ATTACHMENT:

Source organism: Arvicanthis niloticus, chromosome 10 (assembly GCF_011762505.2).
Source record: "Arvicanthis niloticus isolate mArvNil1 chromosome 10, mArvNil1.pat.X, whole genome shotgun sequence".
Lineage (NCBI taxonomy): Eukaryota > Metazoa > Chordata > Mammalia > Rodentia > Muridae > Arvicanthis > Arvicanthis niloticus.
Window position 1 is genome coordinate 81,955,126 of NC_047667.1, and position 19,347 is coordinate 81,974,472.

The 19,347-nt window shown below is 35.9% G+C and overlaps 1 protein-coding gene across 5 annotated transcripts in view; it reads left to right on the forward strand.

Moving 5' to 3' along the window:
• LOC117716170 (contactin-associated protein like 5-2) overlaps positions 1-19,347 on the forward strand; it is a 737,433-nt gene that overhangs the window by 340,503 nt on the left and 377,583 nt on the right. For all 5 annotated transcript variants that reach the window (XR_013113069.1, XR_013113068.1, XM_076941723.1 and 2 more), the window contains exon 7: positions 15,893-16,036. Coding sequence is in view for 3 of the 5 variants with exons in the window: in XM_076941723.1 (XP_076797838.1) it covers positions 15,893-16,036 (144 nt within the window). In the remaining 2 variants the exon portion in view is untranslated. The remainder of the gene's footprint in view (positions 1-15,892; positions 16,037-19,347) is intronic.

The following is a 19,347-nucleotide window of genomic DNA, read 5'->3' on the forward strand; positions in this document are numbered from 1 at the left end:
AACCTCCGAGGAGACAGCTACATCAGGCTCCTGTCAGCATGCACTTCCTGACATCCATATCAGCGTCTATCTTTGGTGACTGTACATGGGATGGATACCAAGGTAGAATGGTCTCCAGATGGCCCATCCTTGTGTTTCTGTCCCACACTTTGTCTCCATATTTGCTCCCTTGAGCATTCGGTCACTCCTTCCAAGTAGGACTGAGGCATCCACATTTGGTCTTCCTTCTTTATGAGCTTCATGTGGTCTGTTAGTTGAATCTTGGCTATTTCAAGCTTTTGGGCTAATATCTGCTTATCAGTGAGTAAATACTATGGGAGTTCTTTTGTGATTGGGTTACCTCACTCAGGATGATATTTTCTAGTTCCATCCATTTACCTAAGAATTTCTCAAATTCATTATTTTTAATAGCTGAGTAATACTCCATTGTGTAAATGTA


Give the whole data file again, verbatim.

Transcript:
Source organism: Arvicanthis niloticus, chromosome 10 (assembly GCF_011762505.2).
Source record: "Arvicanthis niloticus isolate mArvNil1 chromosome 10, mArvNil1.pat.X, whole genome shotgun sequence".
Lineage (NCBI taxonomy): Eukaryota > Metazoa > Chordata > Mammalia > Rodentia > Muridae > Arvicanthis > Arvicanthis niloticus.
Window position 1 is genome coordinate 81,955,126 of NC_047667.1, and position 19,347 is coordinate 81,974,472.

The 19,347-nt window shown below is 35.9% G+C and overlaps 1 protein-coding gene across 5 annotated transcripts in view; it reads left to right on the forward strand.

Moving 5' to 3' along the window:
• LOC117716170 (contactin-associated protein like 5-2) overlaps positions 1-19,347 on the forward strand; it is a 737,433-nt gene that overhangs the window by 340,503 nt on the left and 377,583 nt on the right. For all 5 annotated transcript variants that reach the window (XR_013113069.1, XR_013113068.1, XM_076941723.1 and 2 more), the window contains exon 7: positions 15,893-16,036. Coding sequence is in view for 3 of the 5 variants with exons in the window: in XM_076941723.1 (XP_076797838.1) it covers positions 15,893-16,036 (144 nt within the window). In the remaining 2 variants the exon portion in view is untranslated. The remainder of the gene's footprint in view (positions 1-15,892; positions 16,037-19,347) is intronic.

The following is a 19,347-nucleotide window of genomic DNA, read 5'->3' on the forward strand; positions in this document are numbered from 1 at the left end:
AACCTCCGAGGAGACAGCTACATCAGGCTCCTGTCAGCATGCACTTCCTGACATCCATATCAGCGTCTATCTTTGGTGACTGTACATGGGATGGATACCAAGGTAGAATGGTCTCCAGATGGCCCATCCTTGTGTTTCTGTCCCACACTTTGTCTCCATATTTGCTCCCTTGAGCATTCGGTCACTCCTTCCAAGTAGGACTGAGGCATCCACATTTGGTCTTCCTTCTTTATGAGCTTCATGTGGTCTGTTAGTTGAATCTTGGCTATTTCAAGCTTTTGGGCTAATATCTGCTTATCAGTGAGTAAATACTATGGGAGTTCTTTTGTGATTGGGTTACCTCACTCAGGATGATATTTTCTAGTTCCATCCATTTACCTAAGAATTTCTCAAATTCATTATTTTTAATAGCTGAGTAATACTCCATTGTGTAAATGTA